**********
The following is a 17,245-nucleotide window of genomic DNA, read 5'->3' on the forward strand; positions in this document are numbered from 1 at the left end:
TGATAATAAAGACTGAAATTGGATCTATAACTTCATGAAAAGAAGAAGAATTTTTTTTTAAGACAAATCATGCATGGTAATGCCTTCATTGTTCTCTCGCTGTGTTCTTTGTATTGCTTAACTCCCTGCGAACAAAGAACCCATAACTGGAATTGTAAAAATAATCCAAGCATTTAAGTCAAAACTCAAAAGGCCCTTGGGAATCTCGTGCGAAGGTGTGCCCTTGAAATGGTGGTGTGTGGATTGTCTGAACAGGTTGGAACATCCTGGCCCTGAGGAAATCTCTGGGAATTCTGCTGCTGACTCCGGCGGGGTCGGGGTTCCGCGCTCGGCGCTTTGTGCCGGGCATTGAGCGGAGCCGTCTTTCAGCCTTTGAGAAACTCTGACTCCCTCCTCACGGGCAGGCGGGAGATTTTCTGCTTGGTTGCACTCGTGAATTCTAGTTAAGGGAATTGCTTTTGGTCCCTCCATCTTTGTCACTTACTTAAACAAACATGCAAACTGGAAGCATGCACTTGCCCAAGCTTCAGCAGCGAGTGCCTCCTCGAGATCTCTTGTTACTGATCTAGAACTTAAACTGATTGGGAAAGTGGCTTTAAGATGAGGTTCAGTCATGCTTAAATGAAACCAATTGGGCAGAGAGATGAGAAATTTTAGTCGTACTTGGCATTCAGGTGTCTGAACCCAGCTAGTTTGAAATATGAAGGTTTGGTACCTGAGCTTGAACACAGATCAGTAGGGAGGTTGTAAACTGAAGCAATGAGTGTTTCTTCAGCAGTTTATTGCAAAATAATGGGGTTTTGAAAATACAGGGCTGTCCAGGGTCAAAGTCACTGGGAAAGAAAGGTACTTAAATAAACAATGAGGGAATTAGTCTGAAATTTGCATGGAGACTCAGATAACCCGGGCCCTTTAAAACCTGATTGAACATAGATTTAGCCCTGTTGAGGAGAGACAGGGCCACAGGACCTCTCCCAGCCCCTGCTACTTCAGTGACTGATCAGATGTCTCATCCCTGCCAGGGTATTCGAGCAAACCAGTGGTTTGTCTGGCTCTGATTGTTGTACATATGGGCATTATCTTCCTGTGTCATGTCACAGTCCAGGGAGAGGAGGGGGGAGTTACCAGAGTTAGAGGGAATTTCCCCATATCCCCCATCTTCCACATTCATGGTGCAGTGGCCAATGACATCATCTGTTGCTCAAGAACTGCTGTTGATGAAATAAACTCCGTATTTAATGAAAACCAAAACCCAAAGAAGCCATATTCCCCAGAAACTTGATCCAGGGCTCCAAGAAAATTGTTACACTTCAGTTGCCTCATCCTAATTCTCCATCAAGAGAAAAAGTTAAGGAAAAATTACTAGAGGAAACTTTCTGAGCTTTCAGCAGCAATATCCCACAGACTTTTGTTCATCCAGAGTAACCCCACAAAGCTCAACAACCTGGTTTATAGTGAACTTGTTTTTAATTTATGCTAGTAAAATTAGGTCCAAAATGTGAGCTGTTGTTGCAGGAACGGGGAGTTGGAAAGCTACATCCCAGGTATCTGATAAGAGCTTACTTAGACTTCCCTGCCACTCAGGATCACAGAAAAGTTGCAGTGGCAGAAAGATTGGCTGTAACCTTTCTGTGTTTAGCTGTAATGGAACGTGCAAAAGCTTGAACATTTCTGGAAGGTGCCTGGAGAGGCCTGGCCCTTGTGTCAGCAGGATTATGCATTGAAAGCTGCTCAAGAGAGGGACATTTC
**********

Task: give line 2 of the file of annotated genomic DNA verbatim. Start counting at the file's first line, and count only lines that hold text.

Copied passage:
TGATAATAAAGACTGAAATTGGATCTATAACTTCATGAAAAGAAGAAGAATTTTTTTTTAAGACAAATCATGCATGGTAATGCCTTCATTGTTCTCTCGCTGTGTTCTTTGTATTGCTTAACTCCCTGCGAACAAAGAACCCATAACTGGAATTGTAAAAATAATCCAAGCATTTAAGTCAAAACTCAAAAGGCCCTTGGGAATCTCGTGCGAAGGTGTGCCCTTGAAATGGTGGTGTGTGGATTGTCTGAACAGGTTGGAACATCCTGGCCCTGAGGAAATCTCTGGGAATTCTGCTGCTGACTCCGGCGGGGTCGGGGTTCCGCGCTCGGCGCTTTGTGCCGGGCATTGAGCGGAGCCGTCTTTCAGCCTTTGAGAAACTCTGACTCCCTCCTCACGGGCAGGCGGGAGATTTTCTGCTTGGTTGCACTCGTGAATTCTAGTTAAGGGAATTGCTTTTGGTCCCTCCATCTTTGTCACTTACTTAAACAAACATGCAAACTGGAAGCATGCACTTGCCCAAGCTTCAGCAGCGAGTGCCTCCTCGAGATCTCTTGTTACTGATCTAGAACTTAAACTGATTGGGAAAGTGGCTTTAAGATGAGGTTCAGTCATGCTTAAATGAAACCAATTGGGCAGAGAGATGAGAAATTTTAGTCGTACTTGGCATTCAGGTGTCTGAACCCAGCTAGTTTGAAATATGAAGGTTTGGTACCTGAGCTTGAACACAGATCAGTAGGGAGGTTGTAAACTGAAGCAATGAGTGTTTCTTCAGCAGTTTATTGCAAAATAATGGGGTTTTGAAAATACAGGGCTGTCCAGGGTCAAAGTCACTGGGAAAGAAAGGTACTTAAATAAACAATGAGGGAATTAGTCTGAAATTTGCATGGAGACTCAGATAACCCGGGCCCTTTAAAACCTGATTGAACATAGATTTAGCCCTGTTGAGGAGAGACAGGGCCACAGGACCTCTCCCAGCCCCTGCTACTTCAGTGACTGATCAGATGTCTCATCCCTGCCAGGGTATTCGAGCAAACCAGTGGTTTGTCTGGCTCTGATTGTTGTACATATGGGCATTATCTTCCTGTGTCATGTCACAGTCCAGGGAGAGGAGGGGGGAGTTACCAGAGTTAGAGGGAATTTCCCCATATCCCCCATCTTCCACATTCATGGTGCAGTGGCCAATGACATCATCTGTTGCTCAAGAACTGCTGTTGATGAAATAAACTCCGTATTTAATGAAAACCAAAACCCAAAGAAGCCATATTCCCCAGAAACTTGATCCAGGGCTCCAAGAAAATTGTTACACTTCAGTTGCCTCATCCTAATTCTCCATCAAGAGAAAAAGTTAAGGAAAAATTACTAGAGGAAACTTTCTGAGCTTTCAGCAGCAATATCCCACAGACTTTTGTTCATCCAGAGTAACCCCACAAAGCTCAACAACCTGGTTTATAGTGAACTTGTTTTTAATTTATGCTAGTAAAATTAGGTCCAAAATGTGAGCTGTTGTTGCAGGAACGGGGAGTTGGAAAGCTACATCCCAGGTATCTGATAAGAGCTTACTTAGACTTCCCTGCCACTCAGGATCACAGAAAAGTTGCAGTGGCAGAAAGATTGGCTGTAACCTTTCTGTGTTTAGCTGTAATGGAACGTGCAAAAGCTTGAACATTTCTGGAAGGTGCCTGGAGAGGCCTGGCCCTTGTGTCAGCAGGATTATGCATTGAAAGCTGCTCAAGAGAGGGACATTTC